For Every Material Punishment, A Spiritual One, Too

Read enough of the Hebrew Bible and you could come to the conclusion that the two are intertwined, or even interdependent.



From The Approach to Mount Sinai, by David Roberts, 1839. Wikimedia.
From The Approach to Mount Sinai, by David Roberts, 1839. Wikimedia.
Atar Hadari
Observation
June 3 2016
About the author

Atar Hadari’s Songs from Bialik: Selected Poems of H. N. Bialik (Syracuse University Press) was a finalist for the American Literary Translators’ Association Award. His Lives of the Dead: Poems of Hanoch Levin earned a PEN Translates award and was released in 2019 by Arc Publications. He was ordained by Rabbi Daniel Landes and is completing a PhD on William Tyndale’s translation of Deuteronomy.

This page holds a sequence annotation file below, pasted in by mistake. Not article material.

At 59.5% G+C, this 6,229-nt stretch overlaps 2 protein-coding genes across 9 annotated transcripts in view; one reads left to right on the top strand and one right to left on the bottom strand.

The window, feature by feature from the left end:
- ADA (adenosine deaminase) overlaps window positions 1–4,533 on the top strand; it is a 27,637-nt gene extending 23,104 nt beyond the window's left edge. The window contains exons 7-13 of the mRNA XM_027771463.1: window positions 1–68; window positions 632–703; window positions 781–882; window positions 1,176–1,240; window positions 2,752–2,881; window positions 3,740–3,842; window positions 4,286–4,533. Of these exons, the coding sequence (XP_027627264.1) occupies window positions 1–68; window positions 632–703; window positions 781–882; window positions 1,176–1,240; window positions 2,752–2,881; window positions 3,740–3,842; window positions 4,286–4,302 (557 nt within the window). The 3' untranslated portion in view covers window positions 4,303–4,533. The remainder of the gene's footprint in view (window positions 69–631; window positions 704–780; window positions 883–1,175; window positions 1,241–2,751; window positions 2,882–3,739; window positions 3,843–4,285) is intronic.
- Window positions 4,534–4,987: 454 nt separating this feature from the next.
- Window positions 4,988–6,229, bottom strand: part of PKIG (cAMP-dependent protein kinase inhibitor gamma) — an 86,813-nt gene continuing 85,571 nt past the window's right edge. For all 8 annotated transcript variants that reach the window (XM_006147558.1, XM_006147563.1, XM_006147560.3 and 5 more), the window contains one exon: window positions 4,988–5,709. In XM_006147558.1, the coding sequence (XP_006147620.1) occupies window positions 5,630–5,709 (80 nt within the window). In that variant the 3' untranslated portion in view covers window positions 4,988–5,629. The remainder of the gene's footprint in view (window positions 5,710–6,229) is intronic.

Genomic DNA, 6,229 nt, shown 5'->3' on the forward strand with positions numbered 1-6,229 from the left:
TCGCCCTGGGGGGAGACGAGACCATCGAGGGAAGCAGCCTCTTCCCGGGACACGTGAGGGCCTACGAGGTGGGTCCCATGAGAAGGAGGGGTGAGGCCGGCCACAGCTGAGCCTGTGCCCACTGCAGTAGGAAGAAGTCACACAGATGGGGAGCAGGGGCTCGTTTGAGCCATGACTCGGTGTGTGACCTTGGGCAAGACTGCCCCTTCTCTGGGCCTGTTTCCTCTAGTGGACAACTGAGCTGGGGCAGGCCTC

This week’s reading of B’ḥukotai (Leviticus 26:3-27:34) catalogues the benefits and liabilities that the Almighty lays out before the Jewish people in connection with their covenant at Mount Sinai. The curious thing about the list at first glance is that the carrot occupies so many fewer verses (eleven) than the stick (31). You might get the impression that the rewards for obeying the commandments are dwarfed by the punishments for disobeying them. But even more striking is the mixture in each category of frankly physical and materialistic elements with spiritual ones. As we’ll see, the inescapable conclusion is that the two are intertwined, and indeed interdependent.

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More about: Hebrew Bible, Mount Sinai, The Monthly Portion